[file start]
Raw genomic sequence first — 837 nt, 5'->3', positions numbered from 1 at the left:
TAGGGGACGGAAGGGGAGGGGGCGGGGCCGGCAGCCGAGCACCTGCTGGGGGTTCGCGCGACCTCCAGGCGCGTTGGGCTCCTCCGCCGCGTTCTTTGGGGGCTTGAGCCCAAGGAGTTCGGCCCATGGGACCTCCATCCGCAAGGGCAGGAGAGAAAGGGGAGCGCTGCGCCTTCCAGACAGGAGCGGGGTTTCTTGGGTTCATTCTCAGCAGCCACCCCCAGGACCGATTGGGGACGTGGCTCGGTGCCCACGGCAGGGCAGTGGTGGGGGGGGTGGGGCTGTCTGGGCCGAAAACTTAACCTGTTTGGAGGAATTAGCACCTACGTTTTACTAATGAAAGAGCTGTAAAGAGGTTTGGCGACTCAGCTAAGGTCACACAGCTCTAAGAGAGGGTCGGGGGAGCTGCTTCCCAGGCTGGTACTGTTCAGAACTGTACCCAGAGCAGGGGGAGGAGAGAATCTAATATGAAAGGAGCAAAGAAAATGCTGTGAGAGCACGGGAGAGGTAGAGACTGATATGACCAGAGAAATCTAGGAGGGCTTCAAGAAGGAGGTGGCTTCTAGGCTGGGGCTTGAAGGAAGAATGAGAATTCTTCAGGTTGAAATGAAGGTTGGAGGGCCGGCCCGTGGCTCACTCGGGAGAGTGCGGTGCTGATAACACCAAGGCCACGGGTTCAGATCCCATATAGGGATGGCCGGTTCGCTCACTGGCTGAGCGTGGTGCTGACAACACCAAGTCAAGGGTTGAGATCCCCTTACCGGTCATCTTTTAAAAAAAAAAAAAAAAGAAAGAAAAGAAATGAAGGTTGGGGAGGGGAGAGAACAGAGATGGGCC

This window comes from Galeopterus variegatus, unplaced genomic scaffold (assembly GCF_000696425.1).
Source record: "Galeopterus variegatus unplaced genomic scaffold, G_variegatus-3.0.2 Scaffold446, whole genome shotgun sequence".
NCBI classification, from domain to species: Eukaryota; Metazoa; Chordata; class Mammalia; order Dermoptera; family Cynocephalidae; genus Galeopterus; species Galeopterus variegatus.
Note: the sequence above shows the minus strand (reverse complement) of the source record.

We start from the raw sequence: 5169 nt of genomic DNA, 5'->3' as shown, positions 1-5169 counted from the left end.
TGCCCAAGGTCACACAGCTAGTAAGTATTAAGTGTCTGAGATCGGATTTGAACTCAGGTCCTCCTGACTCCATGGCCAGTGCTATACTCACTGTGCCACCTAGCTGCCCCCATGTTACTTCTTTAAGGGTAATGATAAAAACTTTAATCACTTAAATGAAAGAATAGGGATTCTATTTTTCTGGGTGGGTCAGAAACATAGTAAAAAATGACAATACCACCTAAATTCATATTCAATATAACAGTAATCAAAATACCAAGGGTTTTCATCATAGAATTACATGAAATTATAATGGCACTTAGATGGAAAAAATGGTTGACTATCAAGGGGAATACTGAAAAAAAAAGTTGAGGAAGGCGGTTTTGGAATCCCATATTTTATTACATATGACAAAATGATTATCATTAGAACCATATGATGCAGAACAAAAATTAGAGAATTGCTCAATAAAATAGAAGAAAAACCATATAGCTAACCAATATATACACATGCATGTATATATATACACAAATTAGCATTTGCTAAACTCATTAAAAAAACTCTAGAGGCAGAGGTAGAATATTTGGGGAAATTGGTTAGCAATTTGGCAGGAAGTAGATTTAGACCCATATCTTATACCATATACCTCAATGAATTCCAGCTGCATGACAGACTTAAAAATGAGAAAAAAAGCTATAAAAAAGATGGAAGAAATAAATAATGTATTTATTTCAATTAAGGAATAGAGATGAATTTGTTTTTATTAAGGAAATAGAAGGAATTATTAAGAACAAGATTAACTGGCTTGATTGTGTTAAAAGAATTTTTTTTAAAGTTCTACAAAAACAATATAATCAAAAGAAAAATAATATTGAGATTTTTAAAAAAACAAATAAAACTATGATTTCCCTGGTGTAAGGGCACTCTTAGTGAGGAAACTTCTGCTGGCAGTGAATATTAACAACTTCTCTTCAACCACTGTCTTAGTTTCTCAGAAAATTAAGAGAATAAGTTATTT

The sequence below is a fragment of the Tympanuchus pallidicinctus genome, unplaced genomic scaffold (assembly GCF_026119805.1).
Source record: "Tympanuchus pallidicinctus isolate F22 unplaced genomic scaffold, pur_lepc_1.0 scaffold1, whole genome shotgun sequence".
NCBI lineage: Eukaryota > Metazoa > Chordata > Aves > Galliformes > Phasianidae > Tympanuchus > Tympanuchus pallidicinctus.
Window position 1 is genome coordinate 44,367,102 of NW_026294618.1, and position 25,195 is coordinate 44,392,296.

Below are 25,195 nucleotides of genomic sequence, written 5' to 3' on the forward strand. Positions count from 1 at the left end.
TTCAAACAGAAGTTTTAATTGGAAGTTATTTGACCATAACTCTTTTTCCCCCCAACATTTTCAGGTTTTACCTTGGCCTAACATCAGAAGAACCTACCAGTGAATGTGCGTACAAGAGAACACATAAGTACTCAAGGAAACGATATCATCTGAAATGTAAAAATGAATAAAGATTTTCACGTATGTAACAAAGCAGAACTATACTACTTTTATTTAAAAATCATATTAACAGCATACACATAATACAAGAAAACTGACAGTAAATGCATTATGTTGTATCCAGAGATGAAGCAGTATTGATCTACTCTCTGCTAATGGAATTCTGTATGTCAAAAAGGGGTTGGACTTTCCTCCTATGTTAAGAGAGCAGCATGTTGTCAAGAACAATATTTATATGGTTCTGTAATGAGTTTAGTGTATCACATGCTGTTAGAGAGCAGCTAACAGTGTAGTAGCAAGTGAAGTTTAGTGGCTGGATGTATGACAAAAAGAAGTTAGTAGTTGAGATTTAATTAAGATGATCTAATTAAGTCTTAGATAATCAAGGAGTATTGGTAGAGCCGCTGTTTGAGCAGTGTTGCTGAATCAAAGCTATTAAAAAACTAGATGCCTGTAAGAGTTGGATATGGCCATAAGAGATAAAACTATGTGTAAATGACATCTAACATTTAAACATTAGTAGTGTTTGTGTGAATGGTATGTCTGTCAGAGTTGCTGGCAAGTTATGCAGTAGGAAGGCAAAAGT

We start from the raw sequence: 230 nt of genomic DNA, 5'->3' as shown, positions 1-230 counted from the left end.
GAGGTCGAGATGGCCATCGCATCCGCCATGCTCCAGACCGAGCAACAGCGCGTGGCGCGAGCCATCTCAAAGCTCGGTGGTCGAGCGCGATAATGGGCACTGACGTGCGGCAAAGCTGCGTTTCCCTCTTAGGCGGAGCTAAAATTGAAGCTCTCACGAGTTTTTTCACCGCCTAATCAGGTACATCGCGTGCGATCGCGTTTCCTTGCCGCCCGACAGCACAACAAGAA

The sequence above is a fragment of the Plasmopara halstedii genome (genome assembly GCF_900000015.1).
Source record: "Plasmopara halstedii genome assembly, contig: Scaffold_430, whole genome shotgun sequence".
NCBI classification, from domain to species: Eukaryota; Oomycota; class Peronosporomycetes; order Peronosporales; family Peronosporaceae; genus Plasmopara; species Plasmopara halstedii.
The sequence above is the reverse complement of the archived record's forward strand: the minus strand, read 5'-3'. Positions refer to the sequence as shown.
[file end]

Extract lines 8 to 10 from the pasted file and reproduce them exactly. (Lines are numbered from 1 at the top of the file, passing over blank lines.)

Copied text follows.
TGCCCAAGGTCACACAGCTAGTAAGTATTAAGTGTCTGAGATCGGATTTGAACTCAGGTCCTCCTGACTCCATGGCCAGTGCTATACTCACTGTGCCACCTAGCTGCCCCCATGTTACTTCTTTAAGGGTAATGATAAAAACTTTAATCACTTAAATGAAAGAATAGGGATTCTATTTTTCTGGGTGGGTCAGAAACATAGTAAAAAATGACAATACCACCTAAATTCATATTCAATATAACAGTAATCAAAATACCAAGGGTTTTCATCATAGAATTACATGAAATTATAATGGCACTTAGATGGAAAAAATGGTTGACTATCAAGGGGAATACTGAAAAAAAAAGTTGAGGAAGGCGGTTTTGGAATCCCATATTTTATTACATATGACAAAATGATTATCATTAGAACCATATGATGCAGAACAAAAATTAGAGAATTGCTCAATAAAATAGAAGAAAAACCATATAGCTAACCAATATATACACATGCATGTATATATATACACAAATTAGCATTTGCTAAACTCATTAAAAAAACTCTAGAGGCAGAGGTAGAATATTTGGGGAAATTGGTTAGCAATTTGGCAGGAAGTAGATTTAGACCCATATCTTATACCATATACCTCAATGAATTCCAGCTGCATGACAGACTTAAAAATGAGAAAAAAAGCTATAAAAAAGATGGAAGAAATAAATAATGTATTTATTTCAATTAAGGAATAGAGATGAATTTGTTTTTATTAAGGAAATAGAAGGAATTATTAAGAACAAGATTAACTGGCTTGATTGTGTTAAAAGAATTTTTTTTAAAGTTCTACAAAAACAATATAATCAAAAGAAAAATAATATTGAGATTTTTAAAAAAACAAATAAAACTATGATTTCCCTGGTGTAAGGGCACTCTTAGTGAGGAAACTTCTGCTGGCAGTGAATATTAACAACTTCTCTTCAACCACTGTCTTAGTTTCTCAGAAAATTAAGAGAATAAGTTATTT

The sequence below is a fragment of the Tympanuchus pallidicinctus genome, unplaced genomic scaffold (assembly GCF_026119805.1).
Source record: "Tympanuchus pallidicinctus isolate F22 unplaced genomic scaffold, pur_lepc_1.0 scaffold1, whole genome shotgun sequence".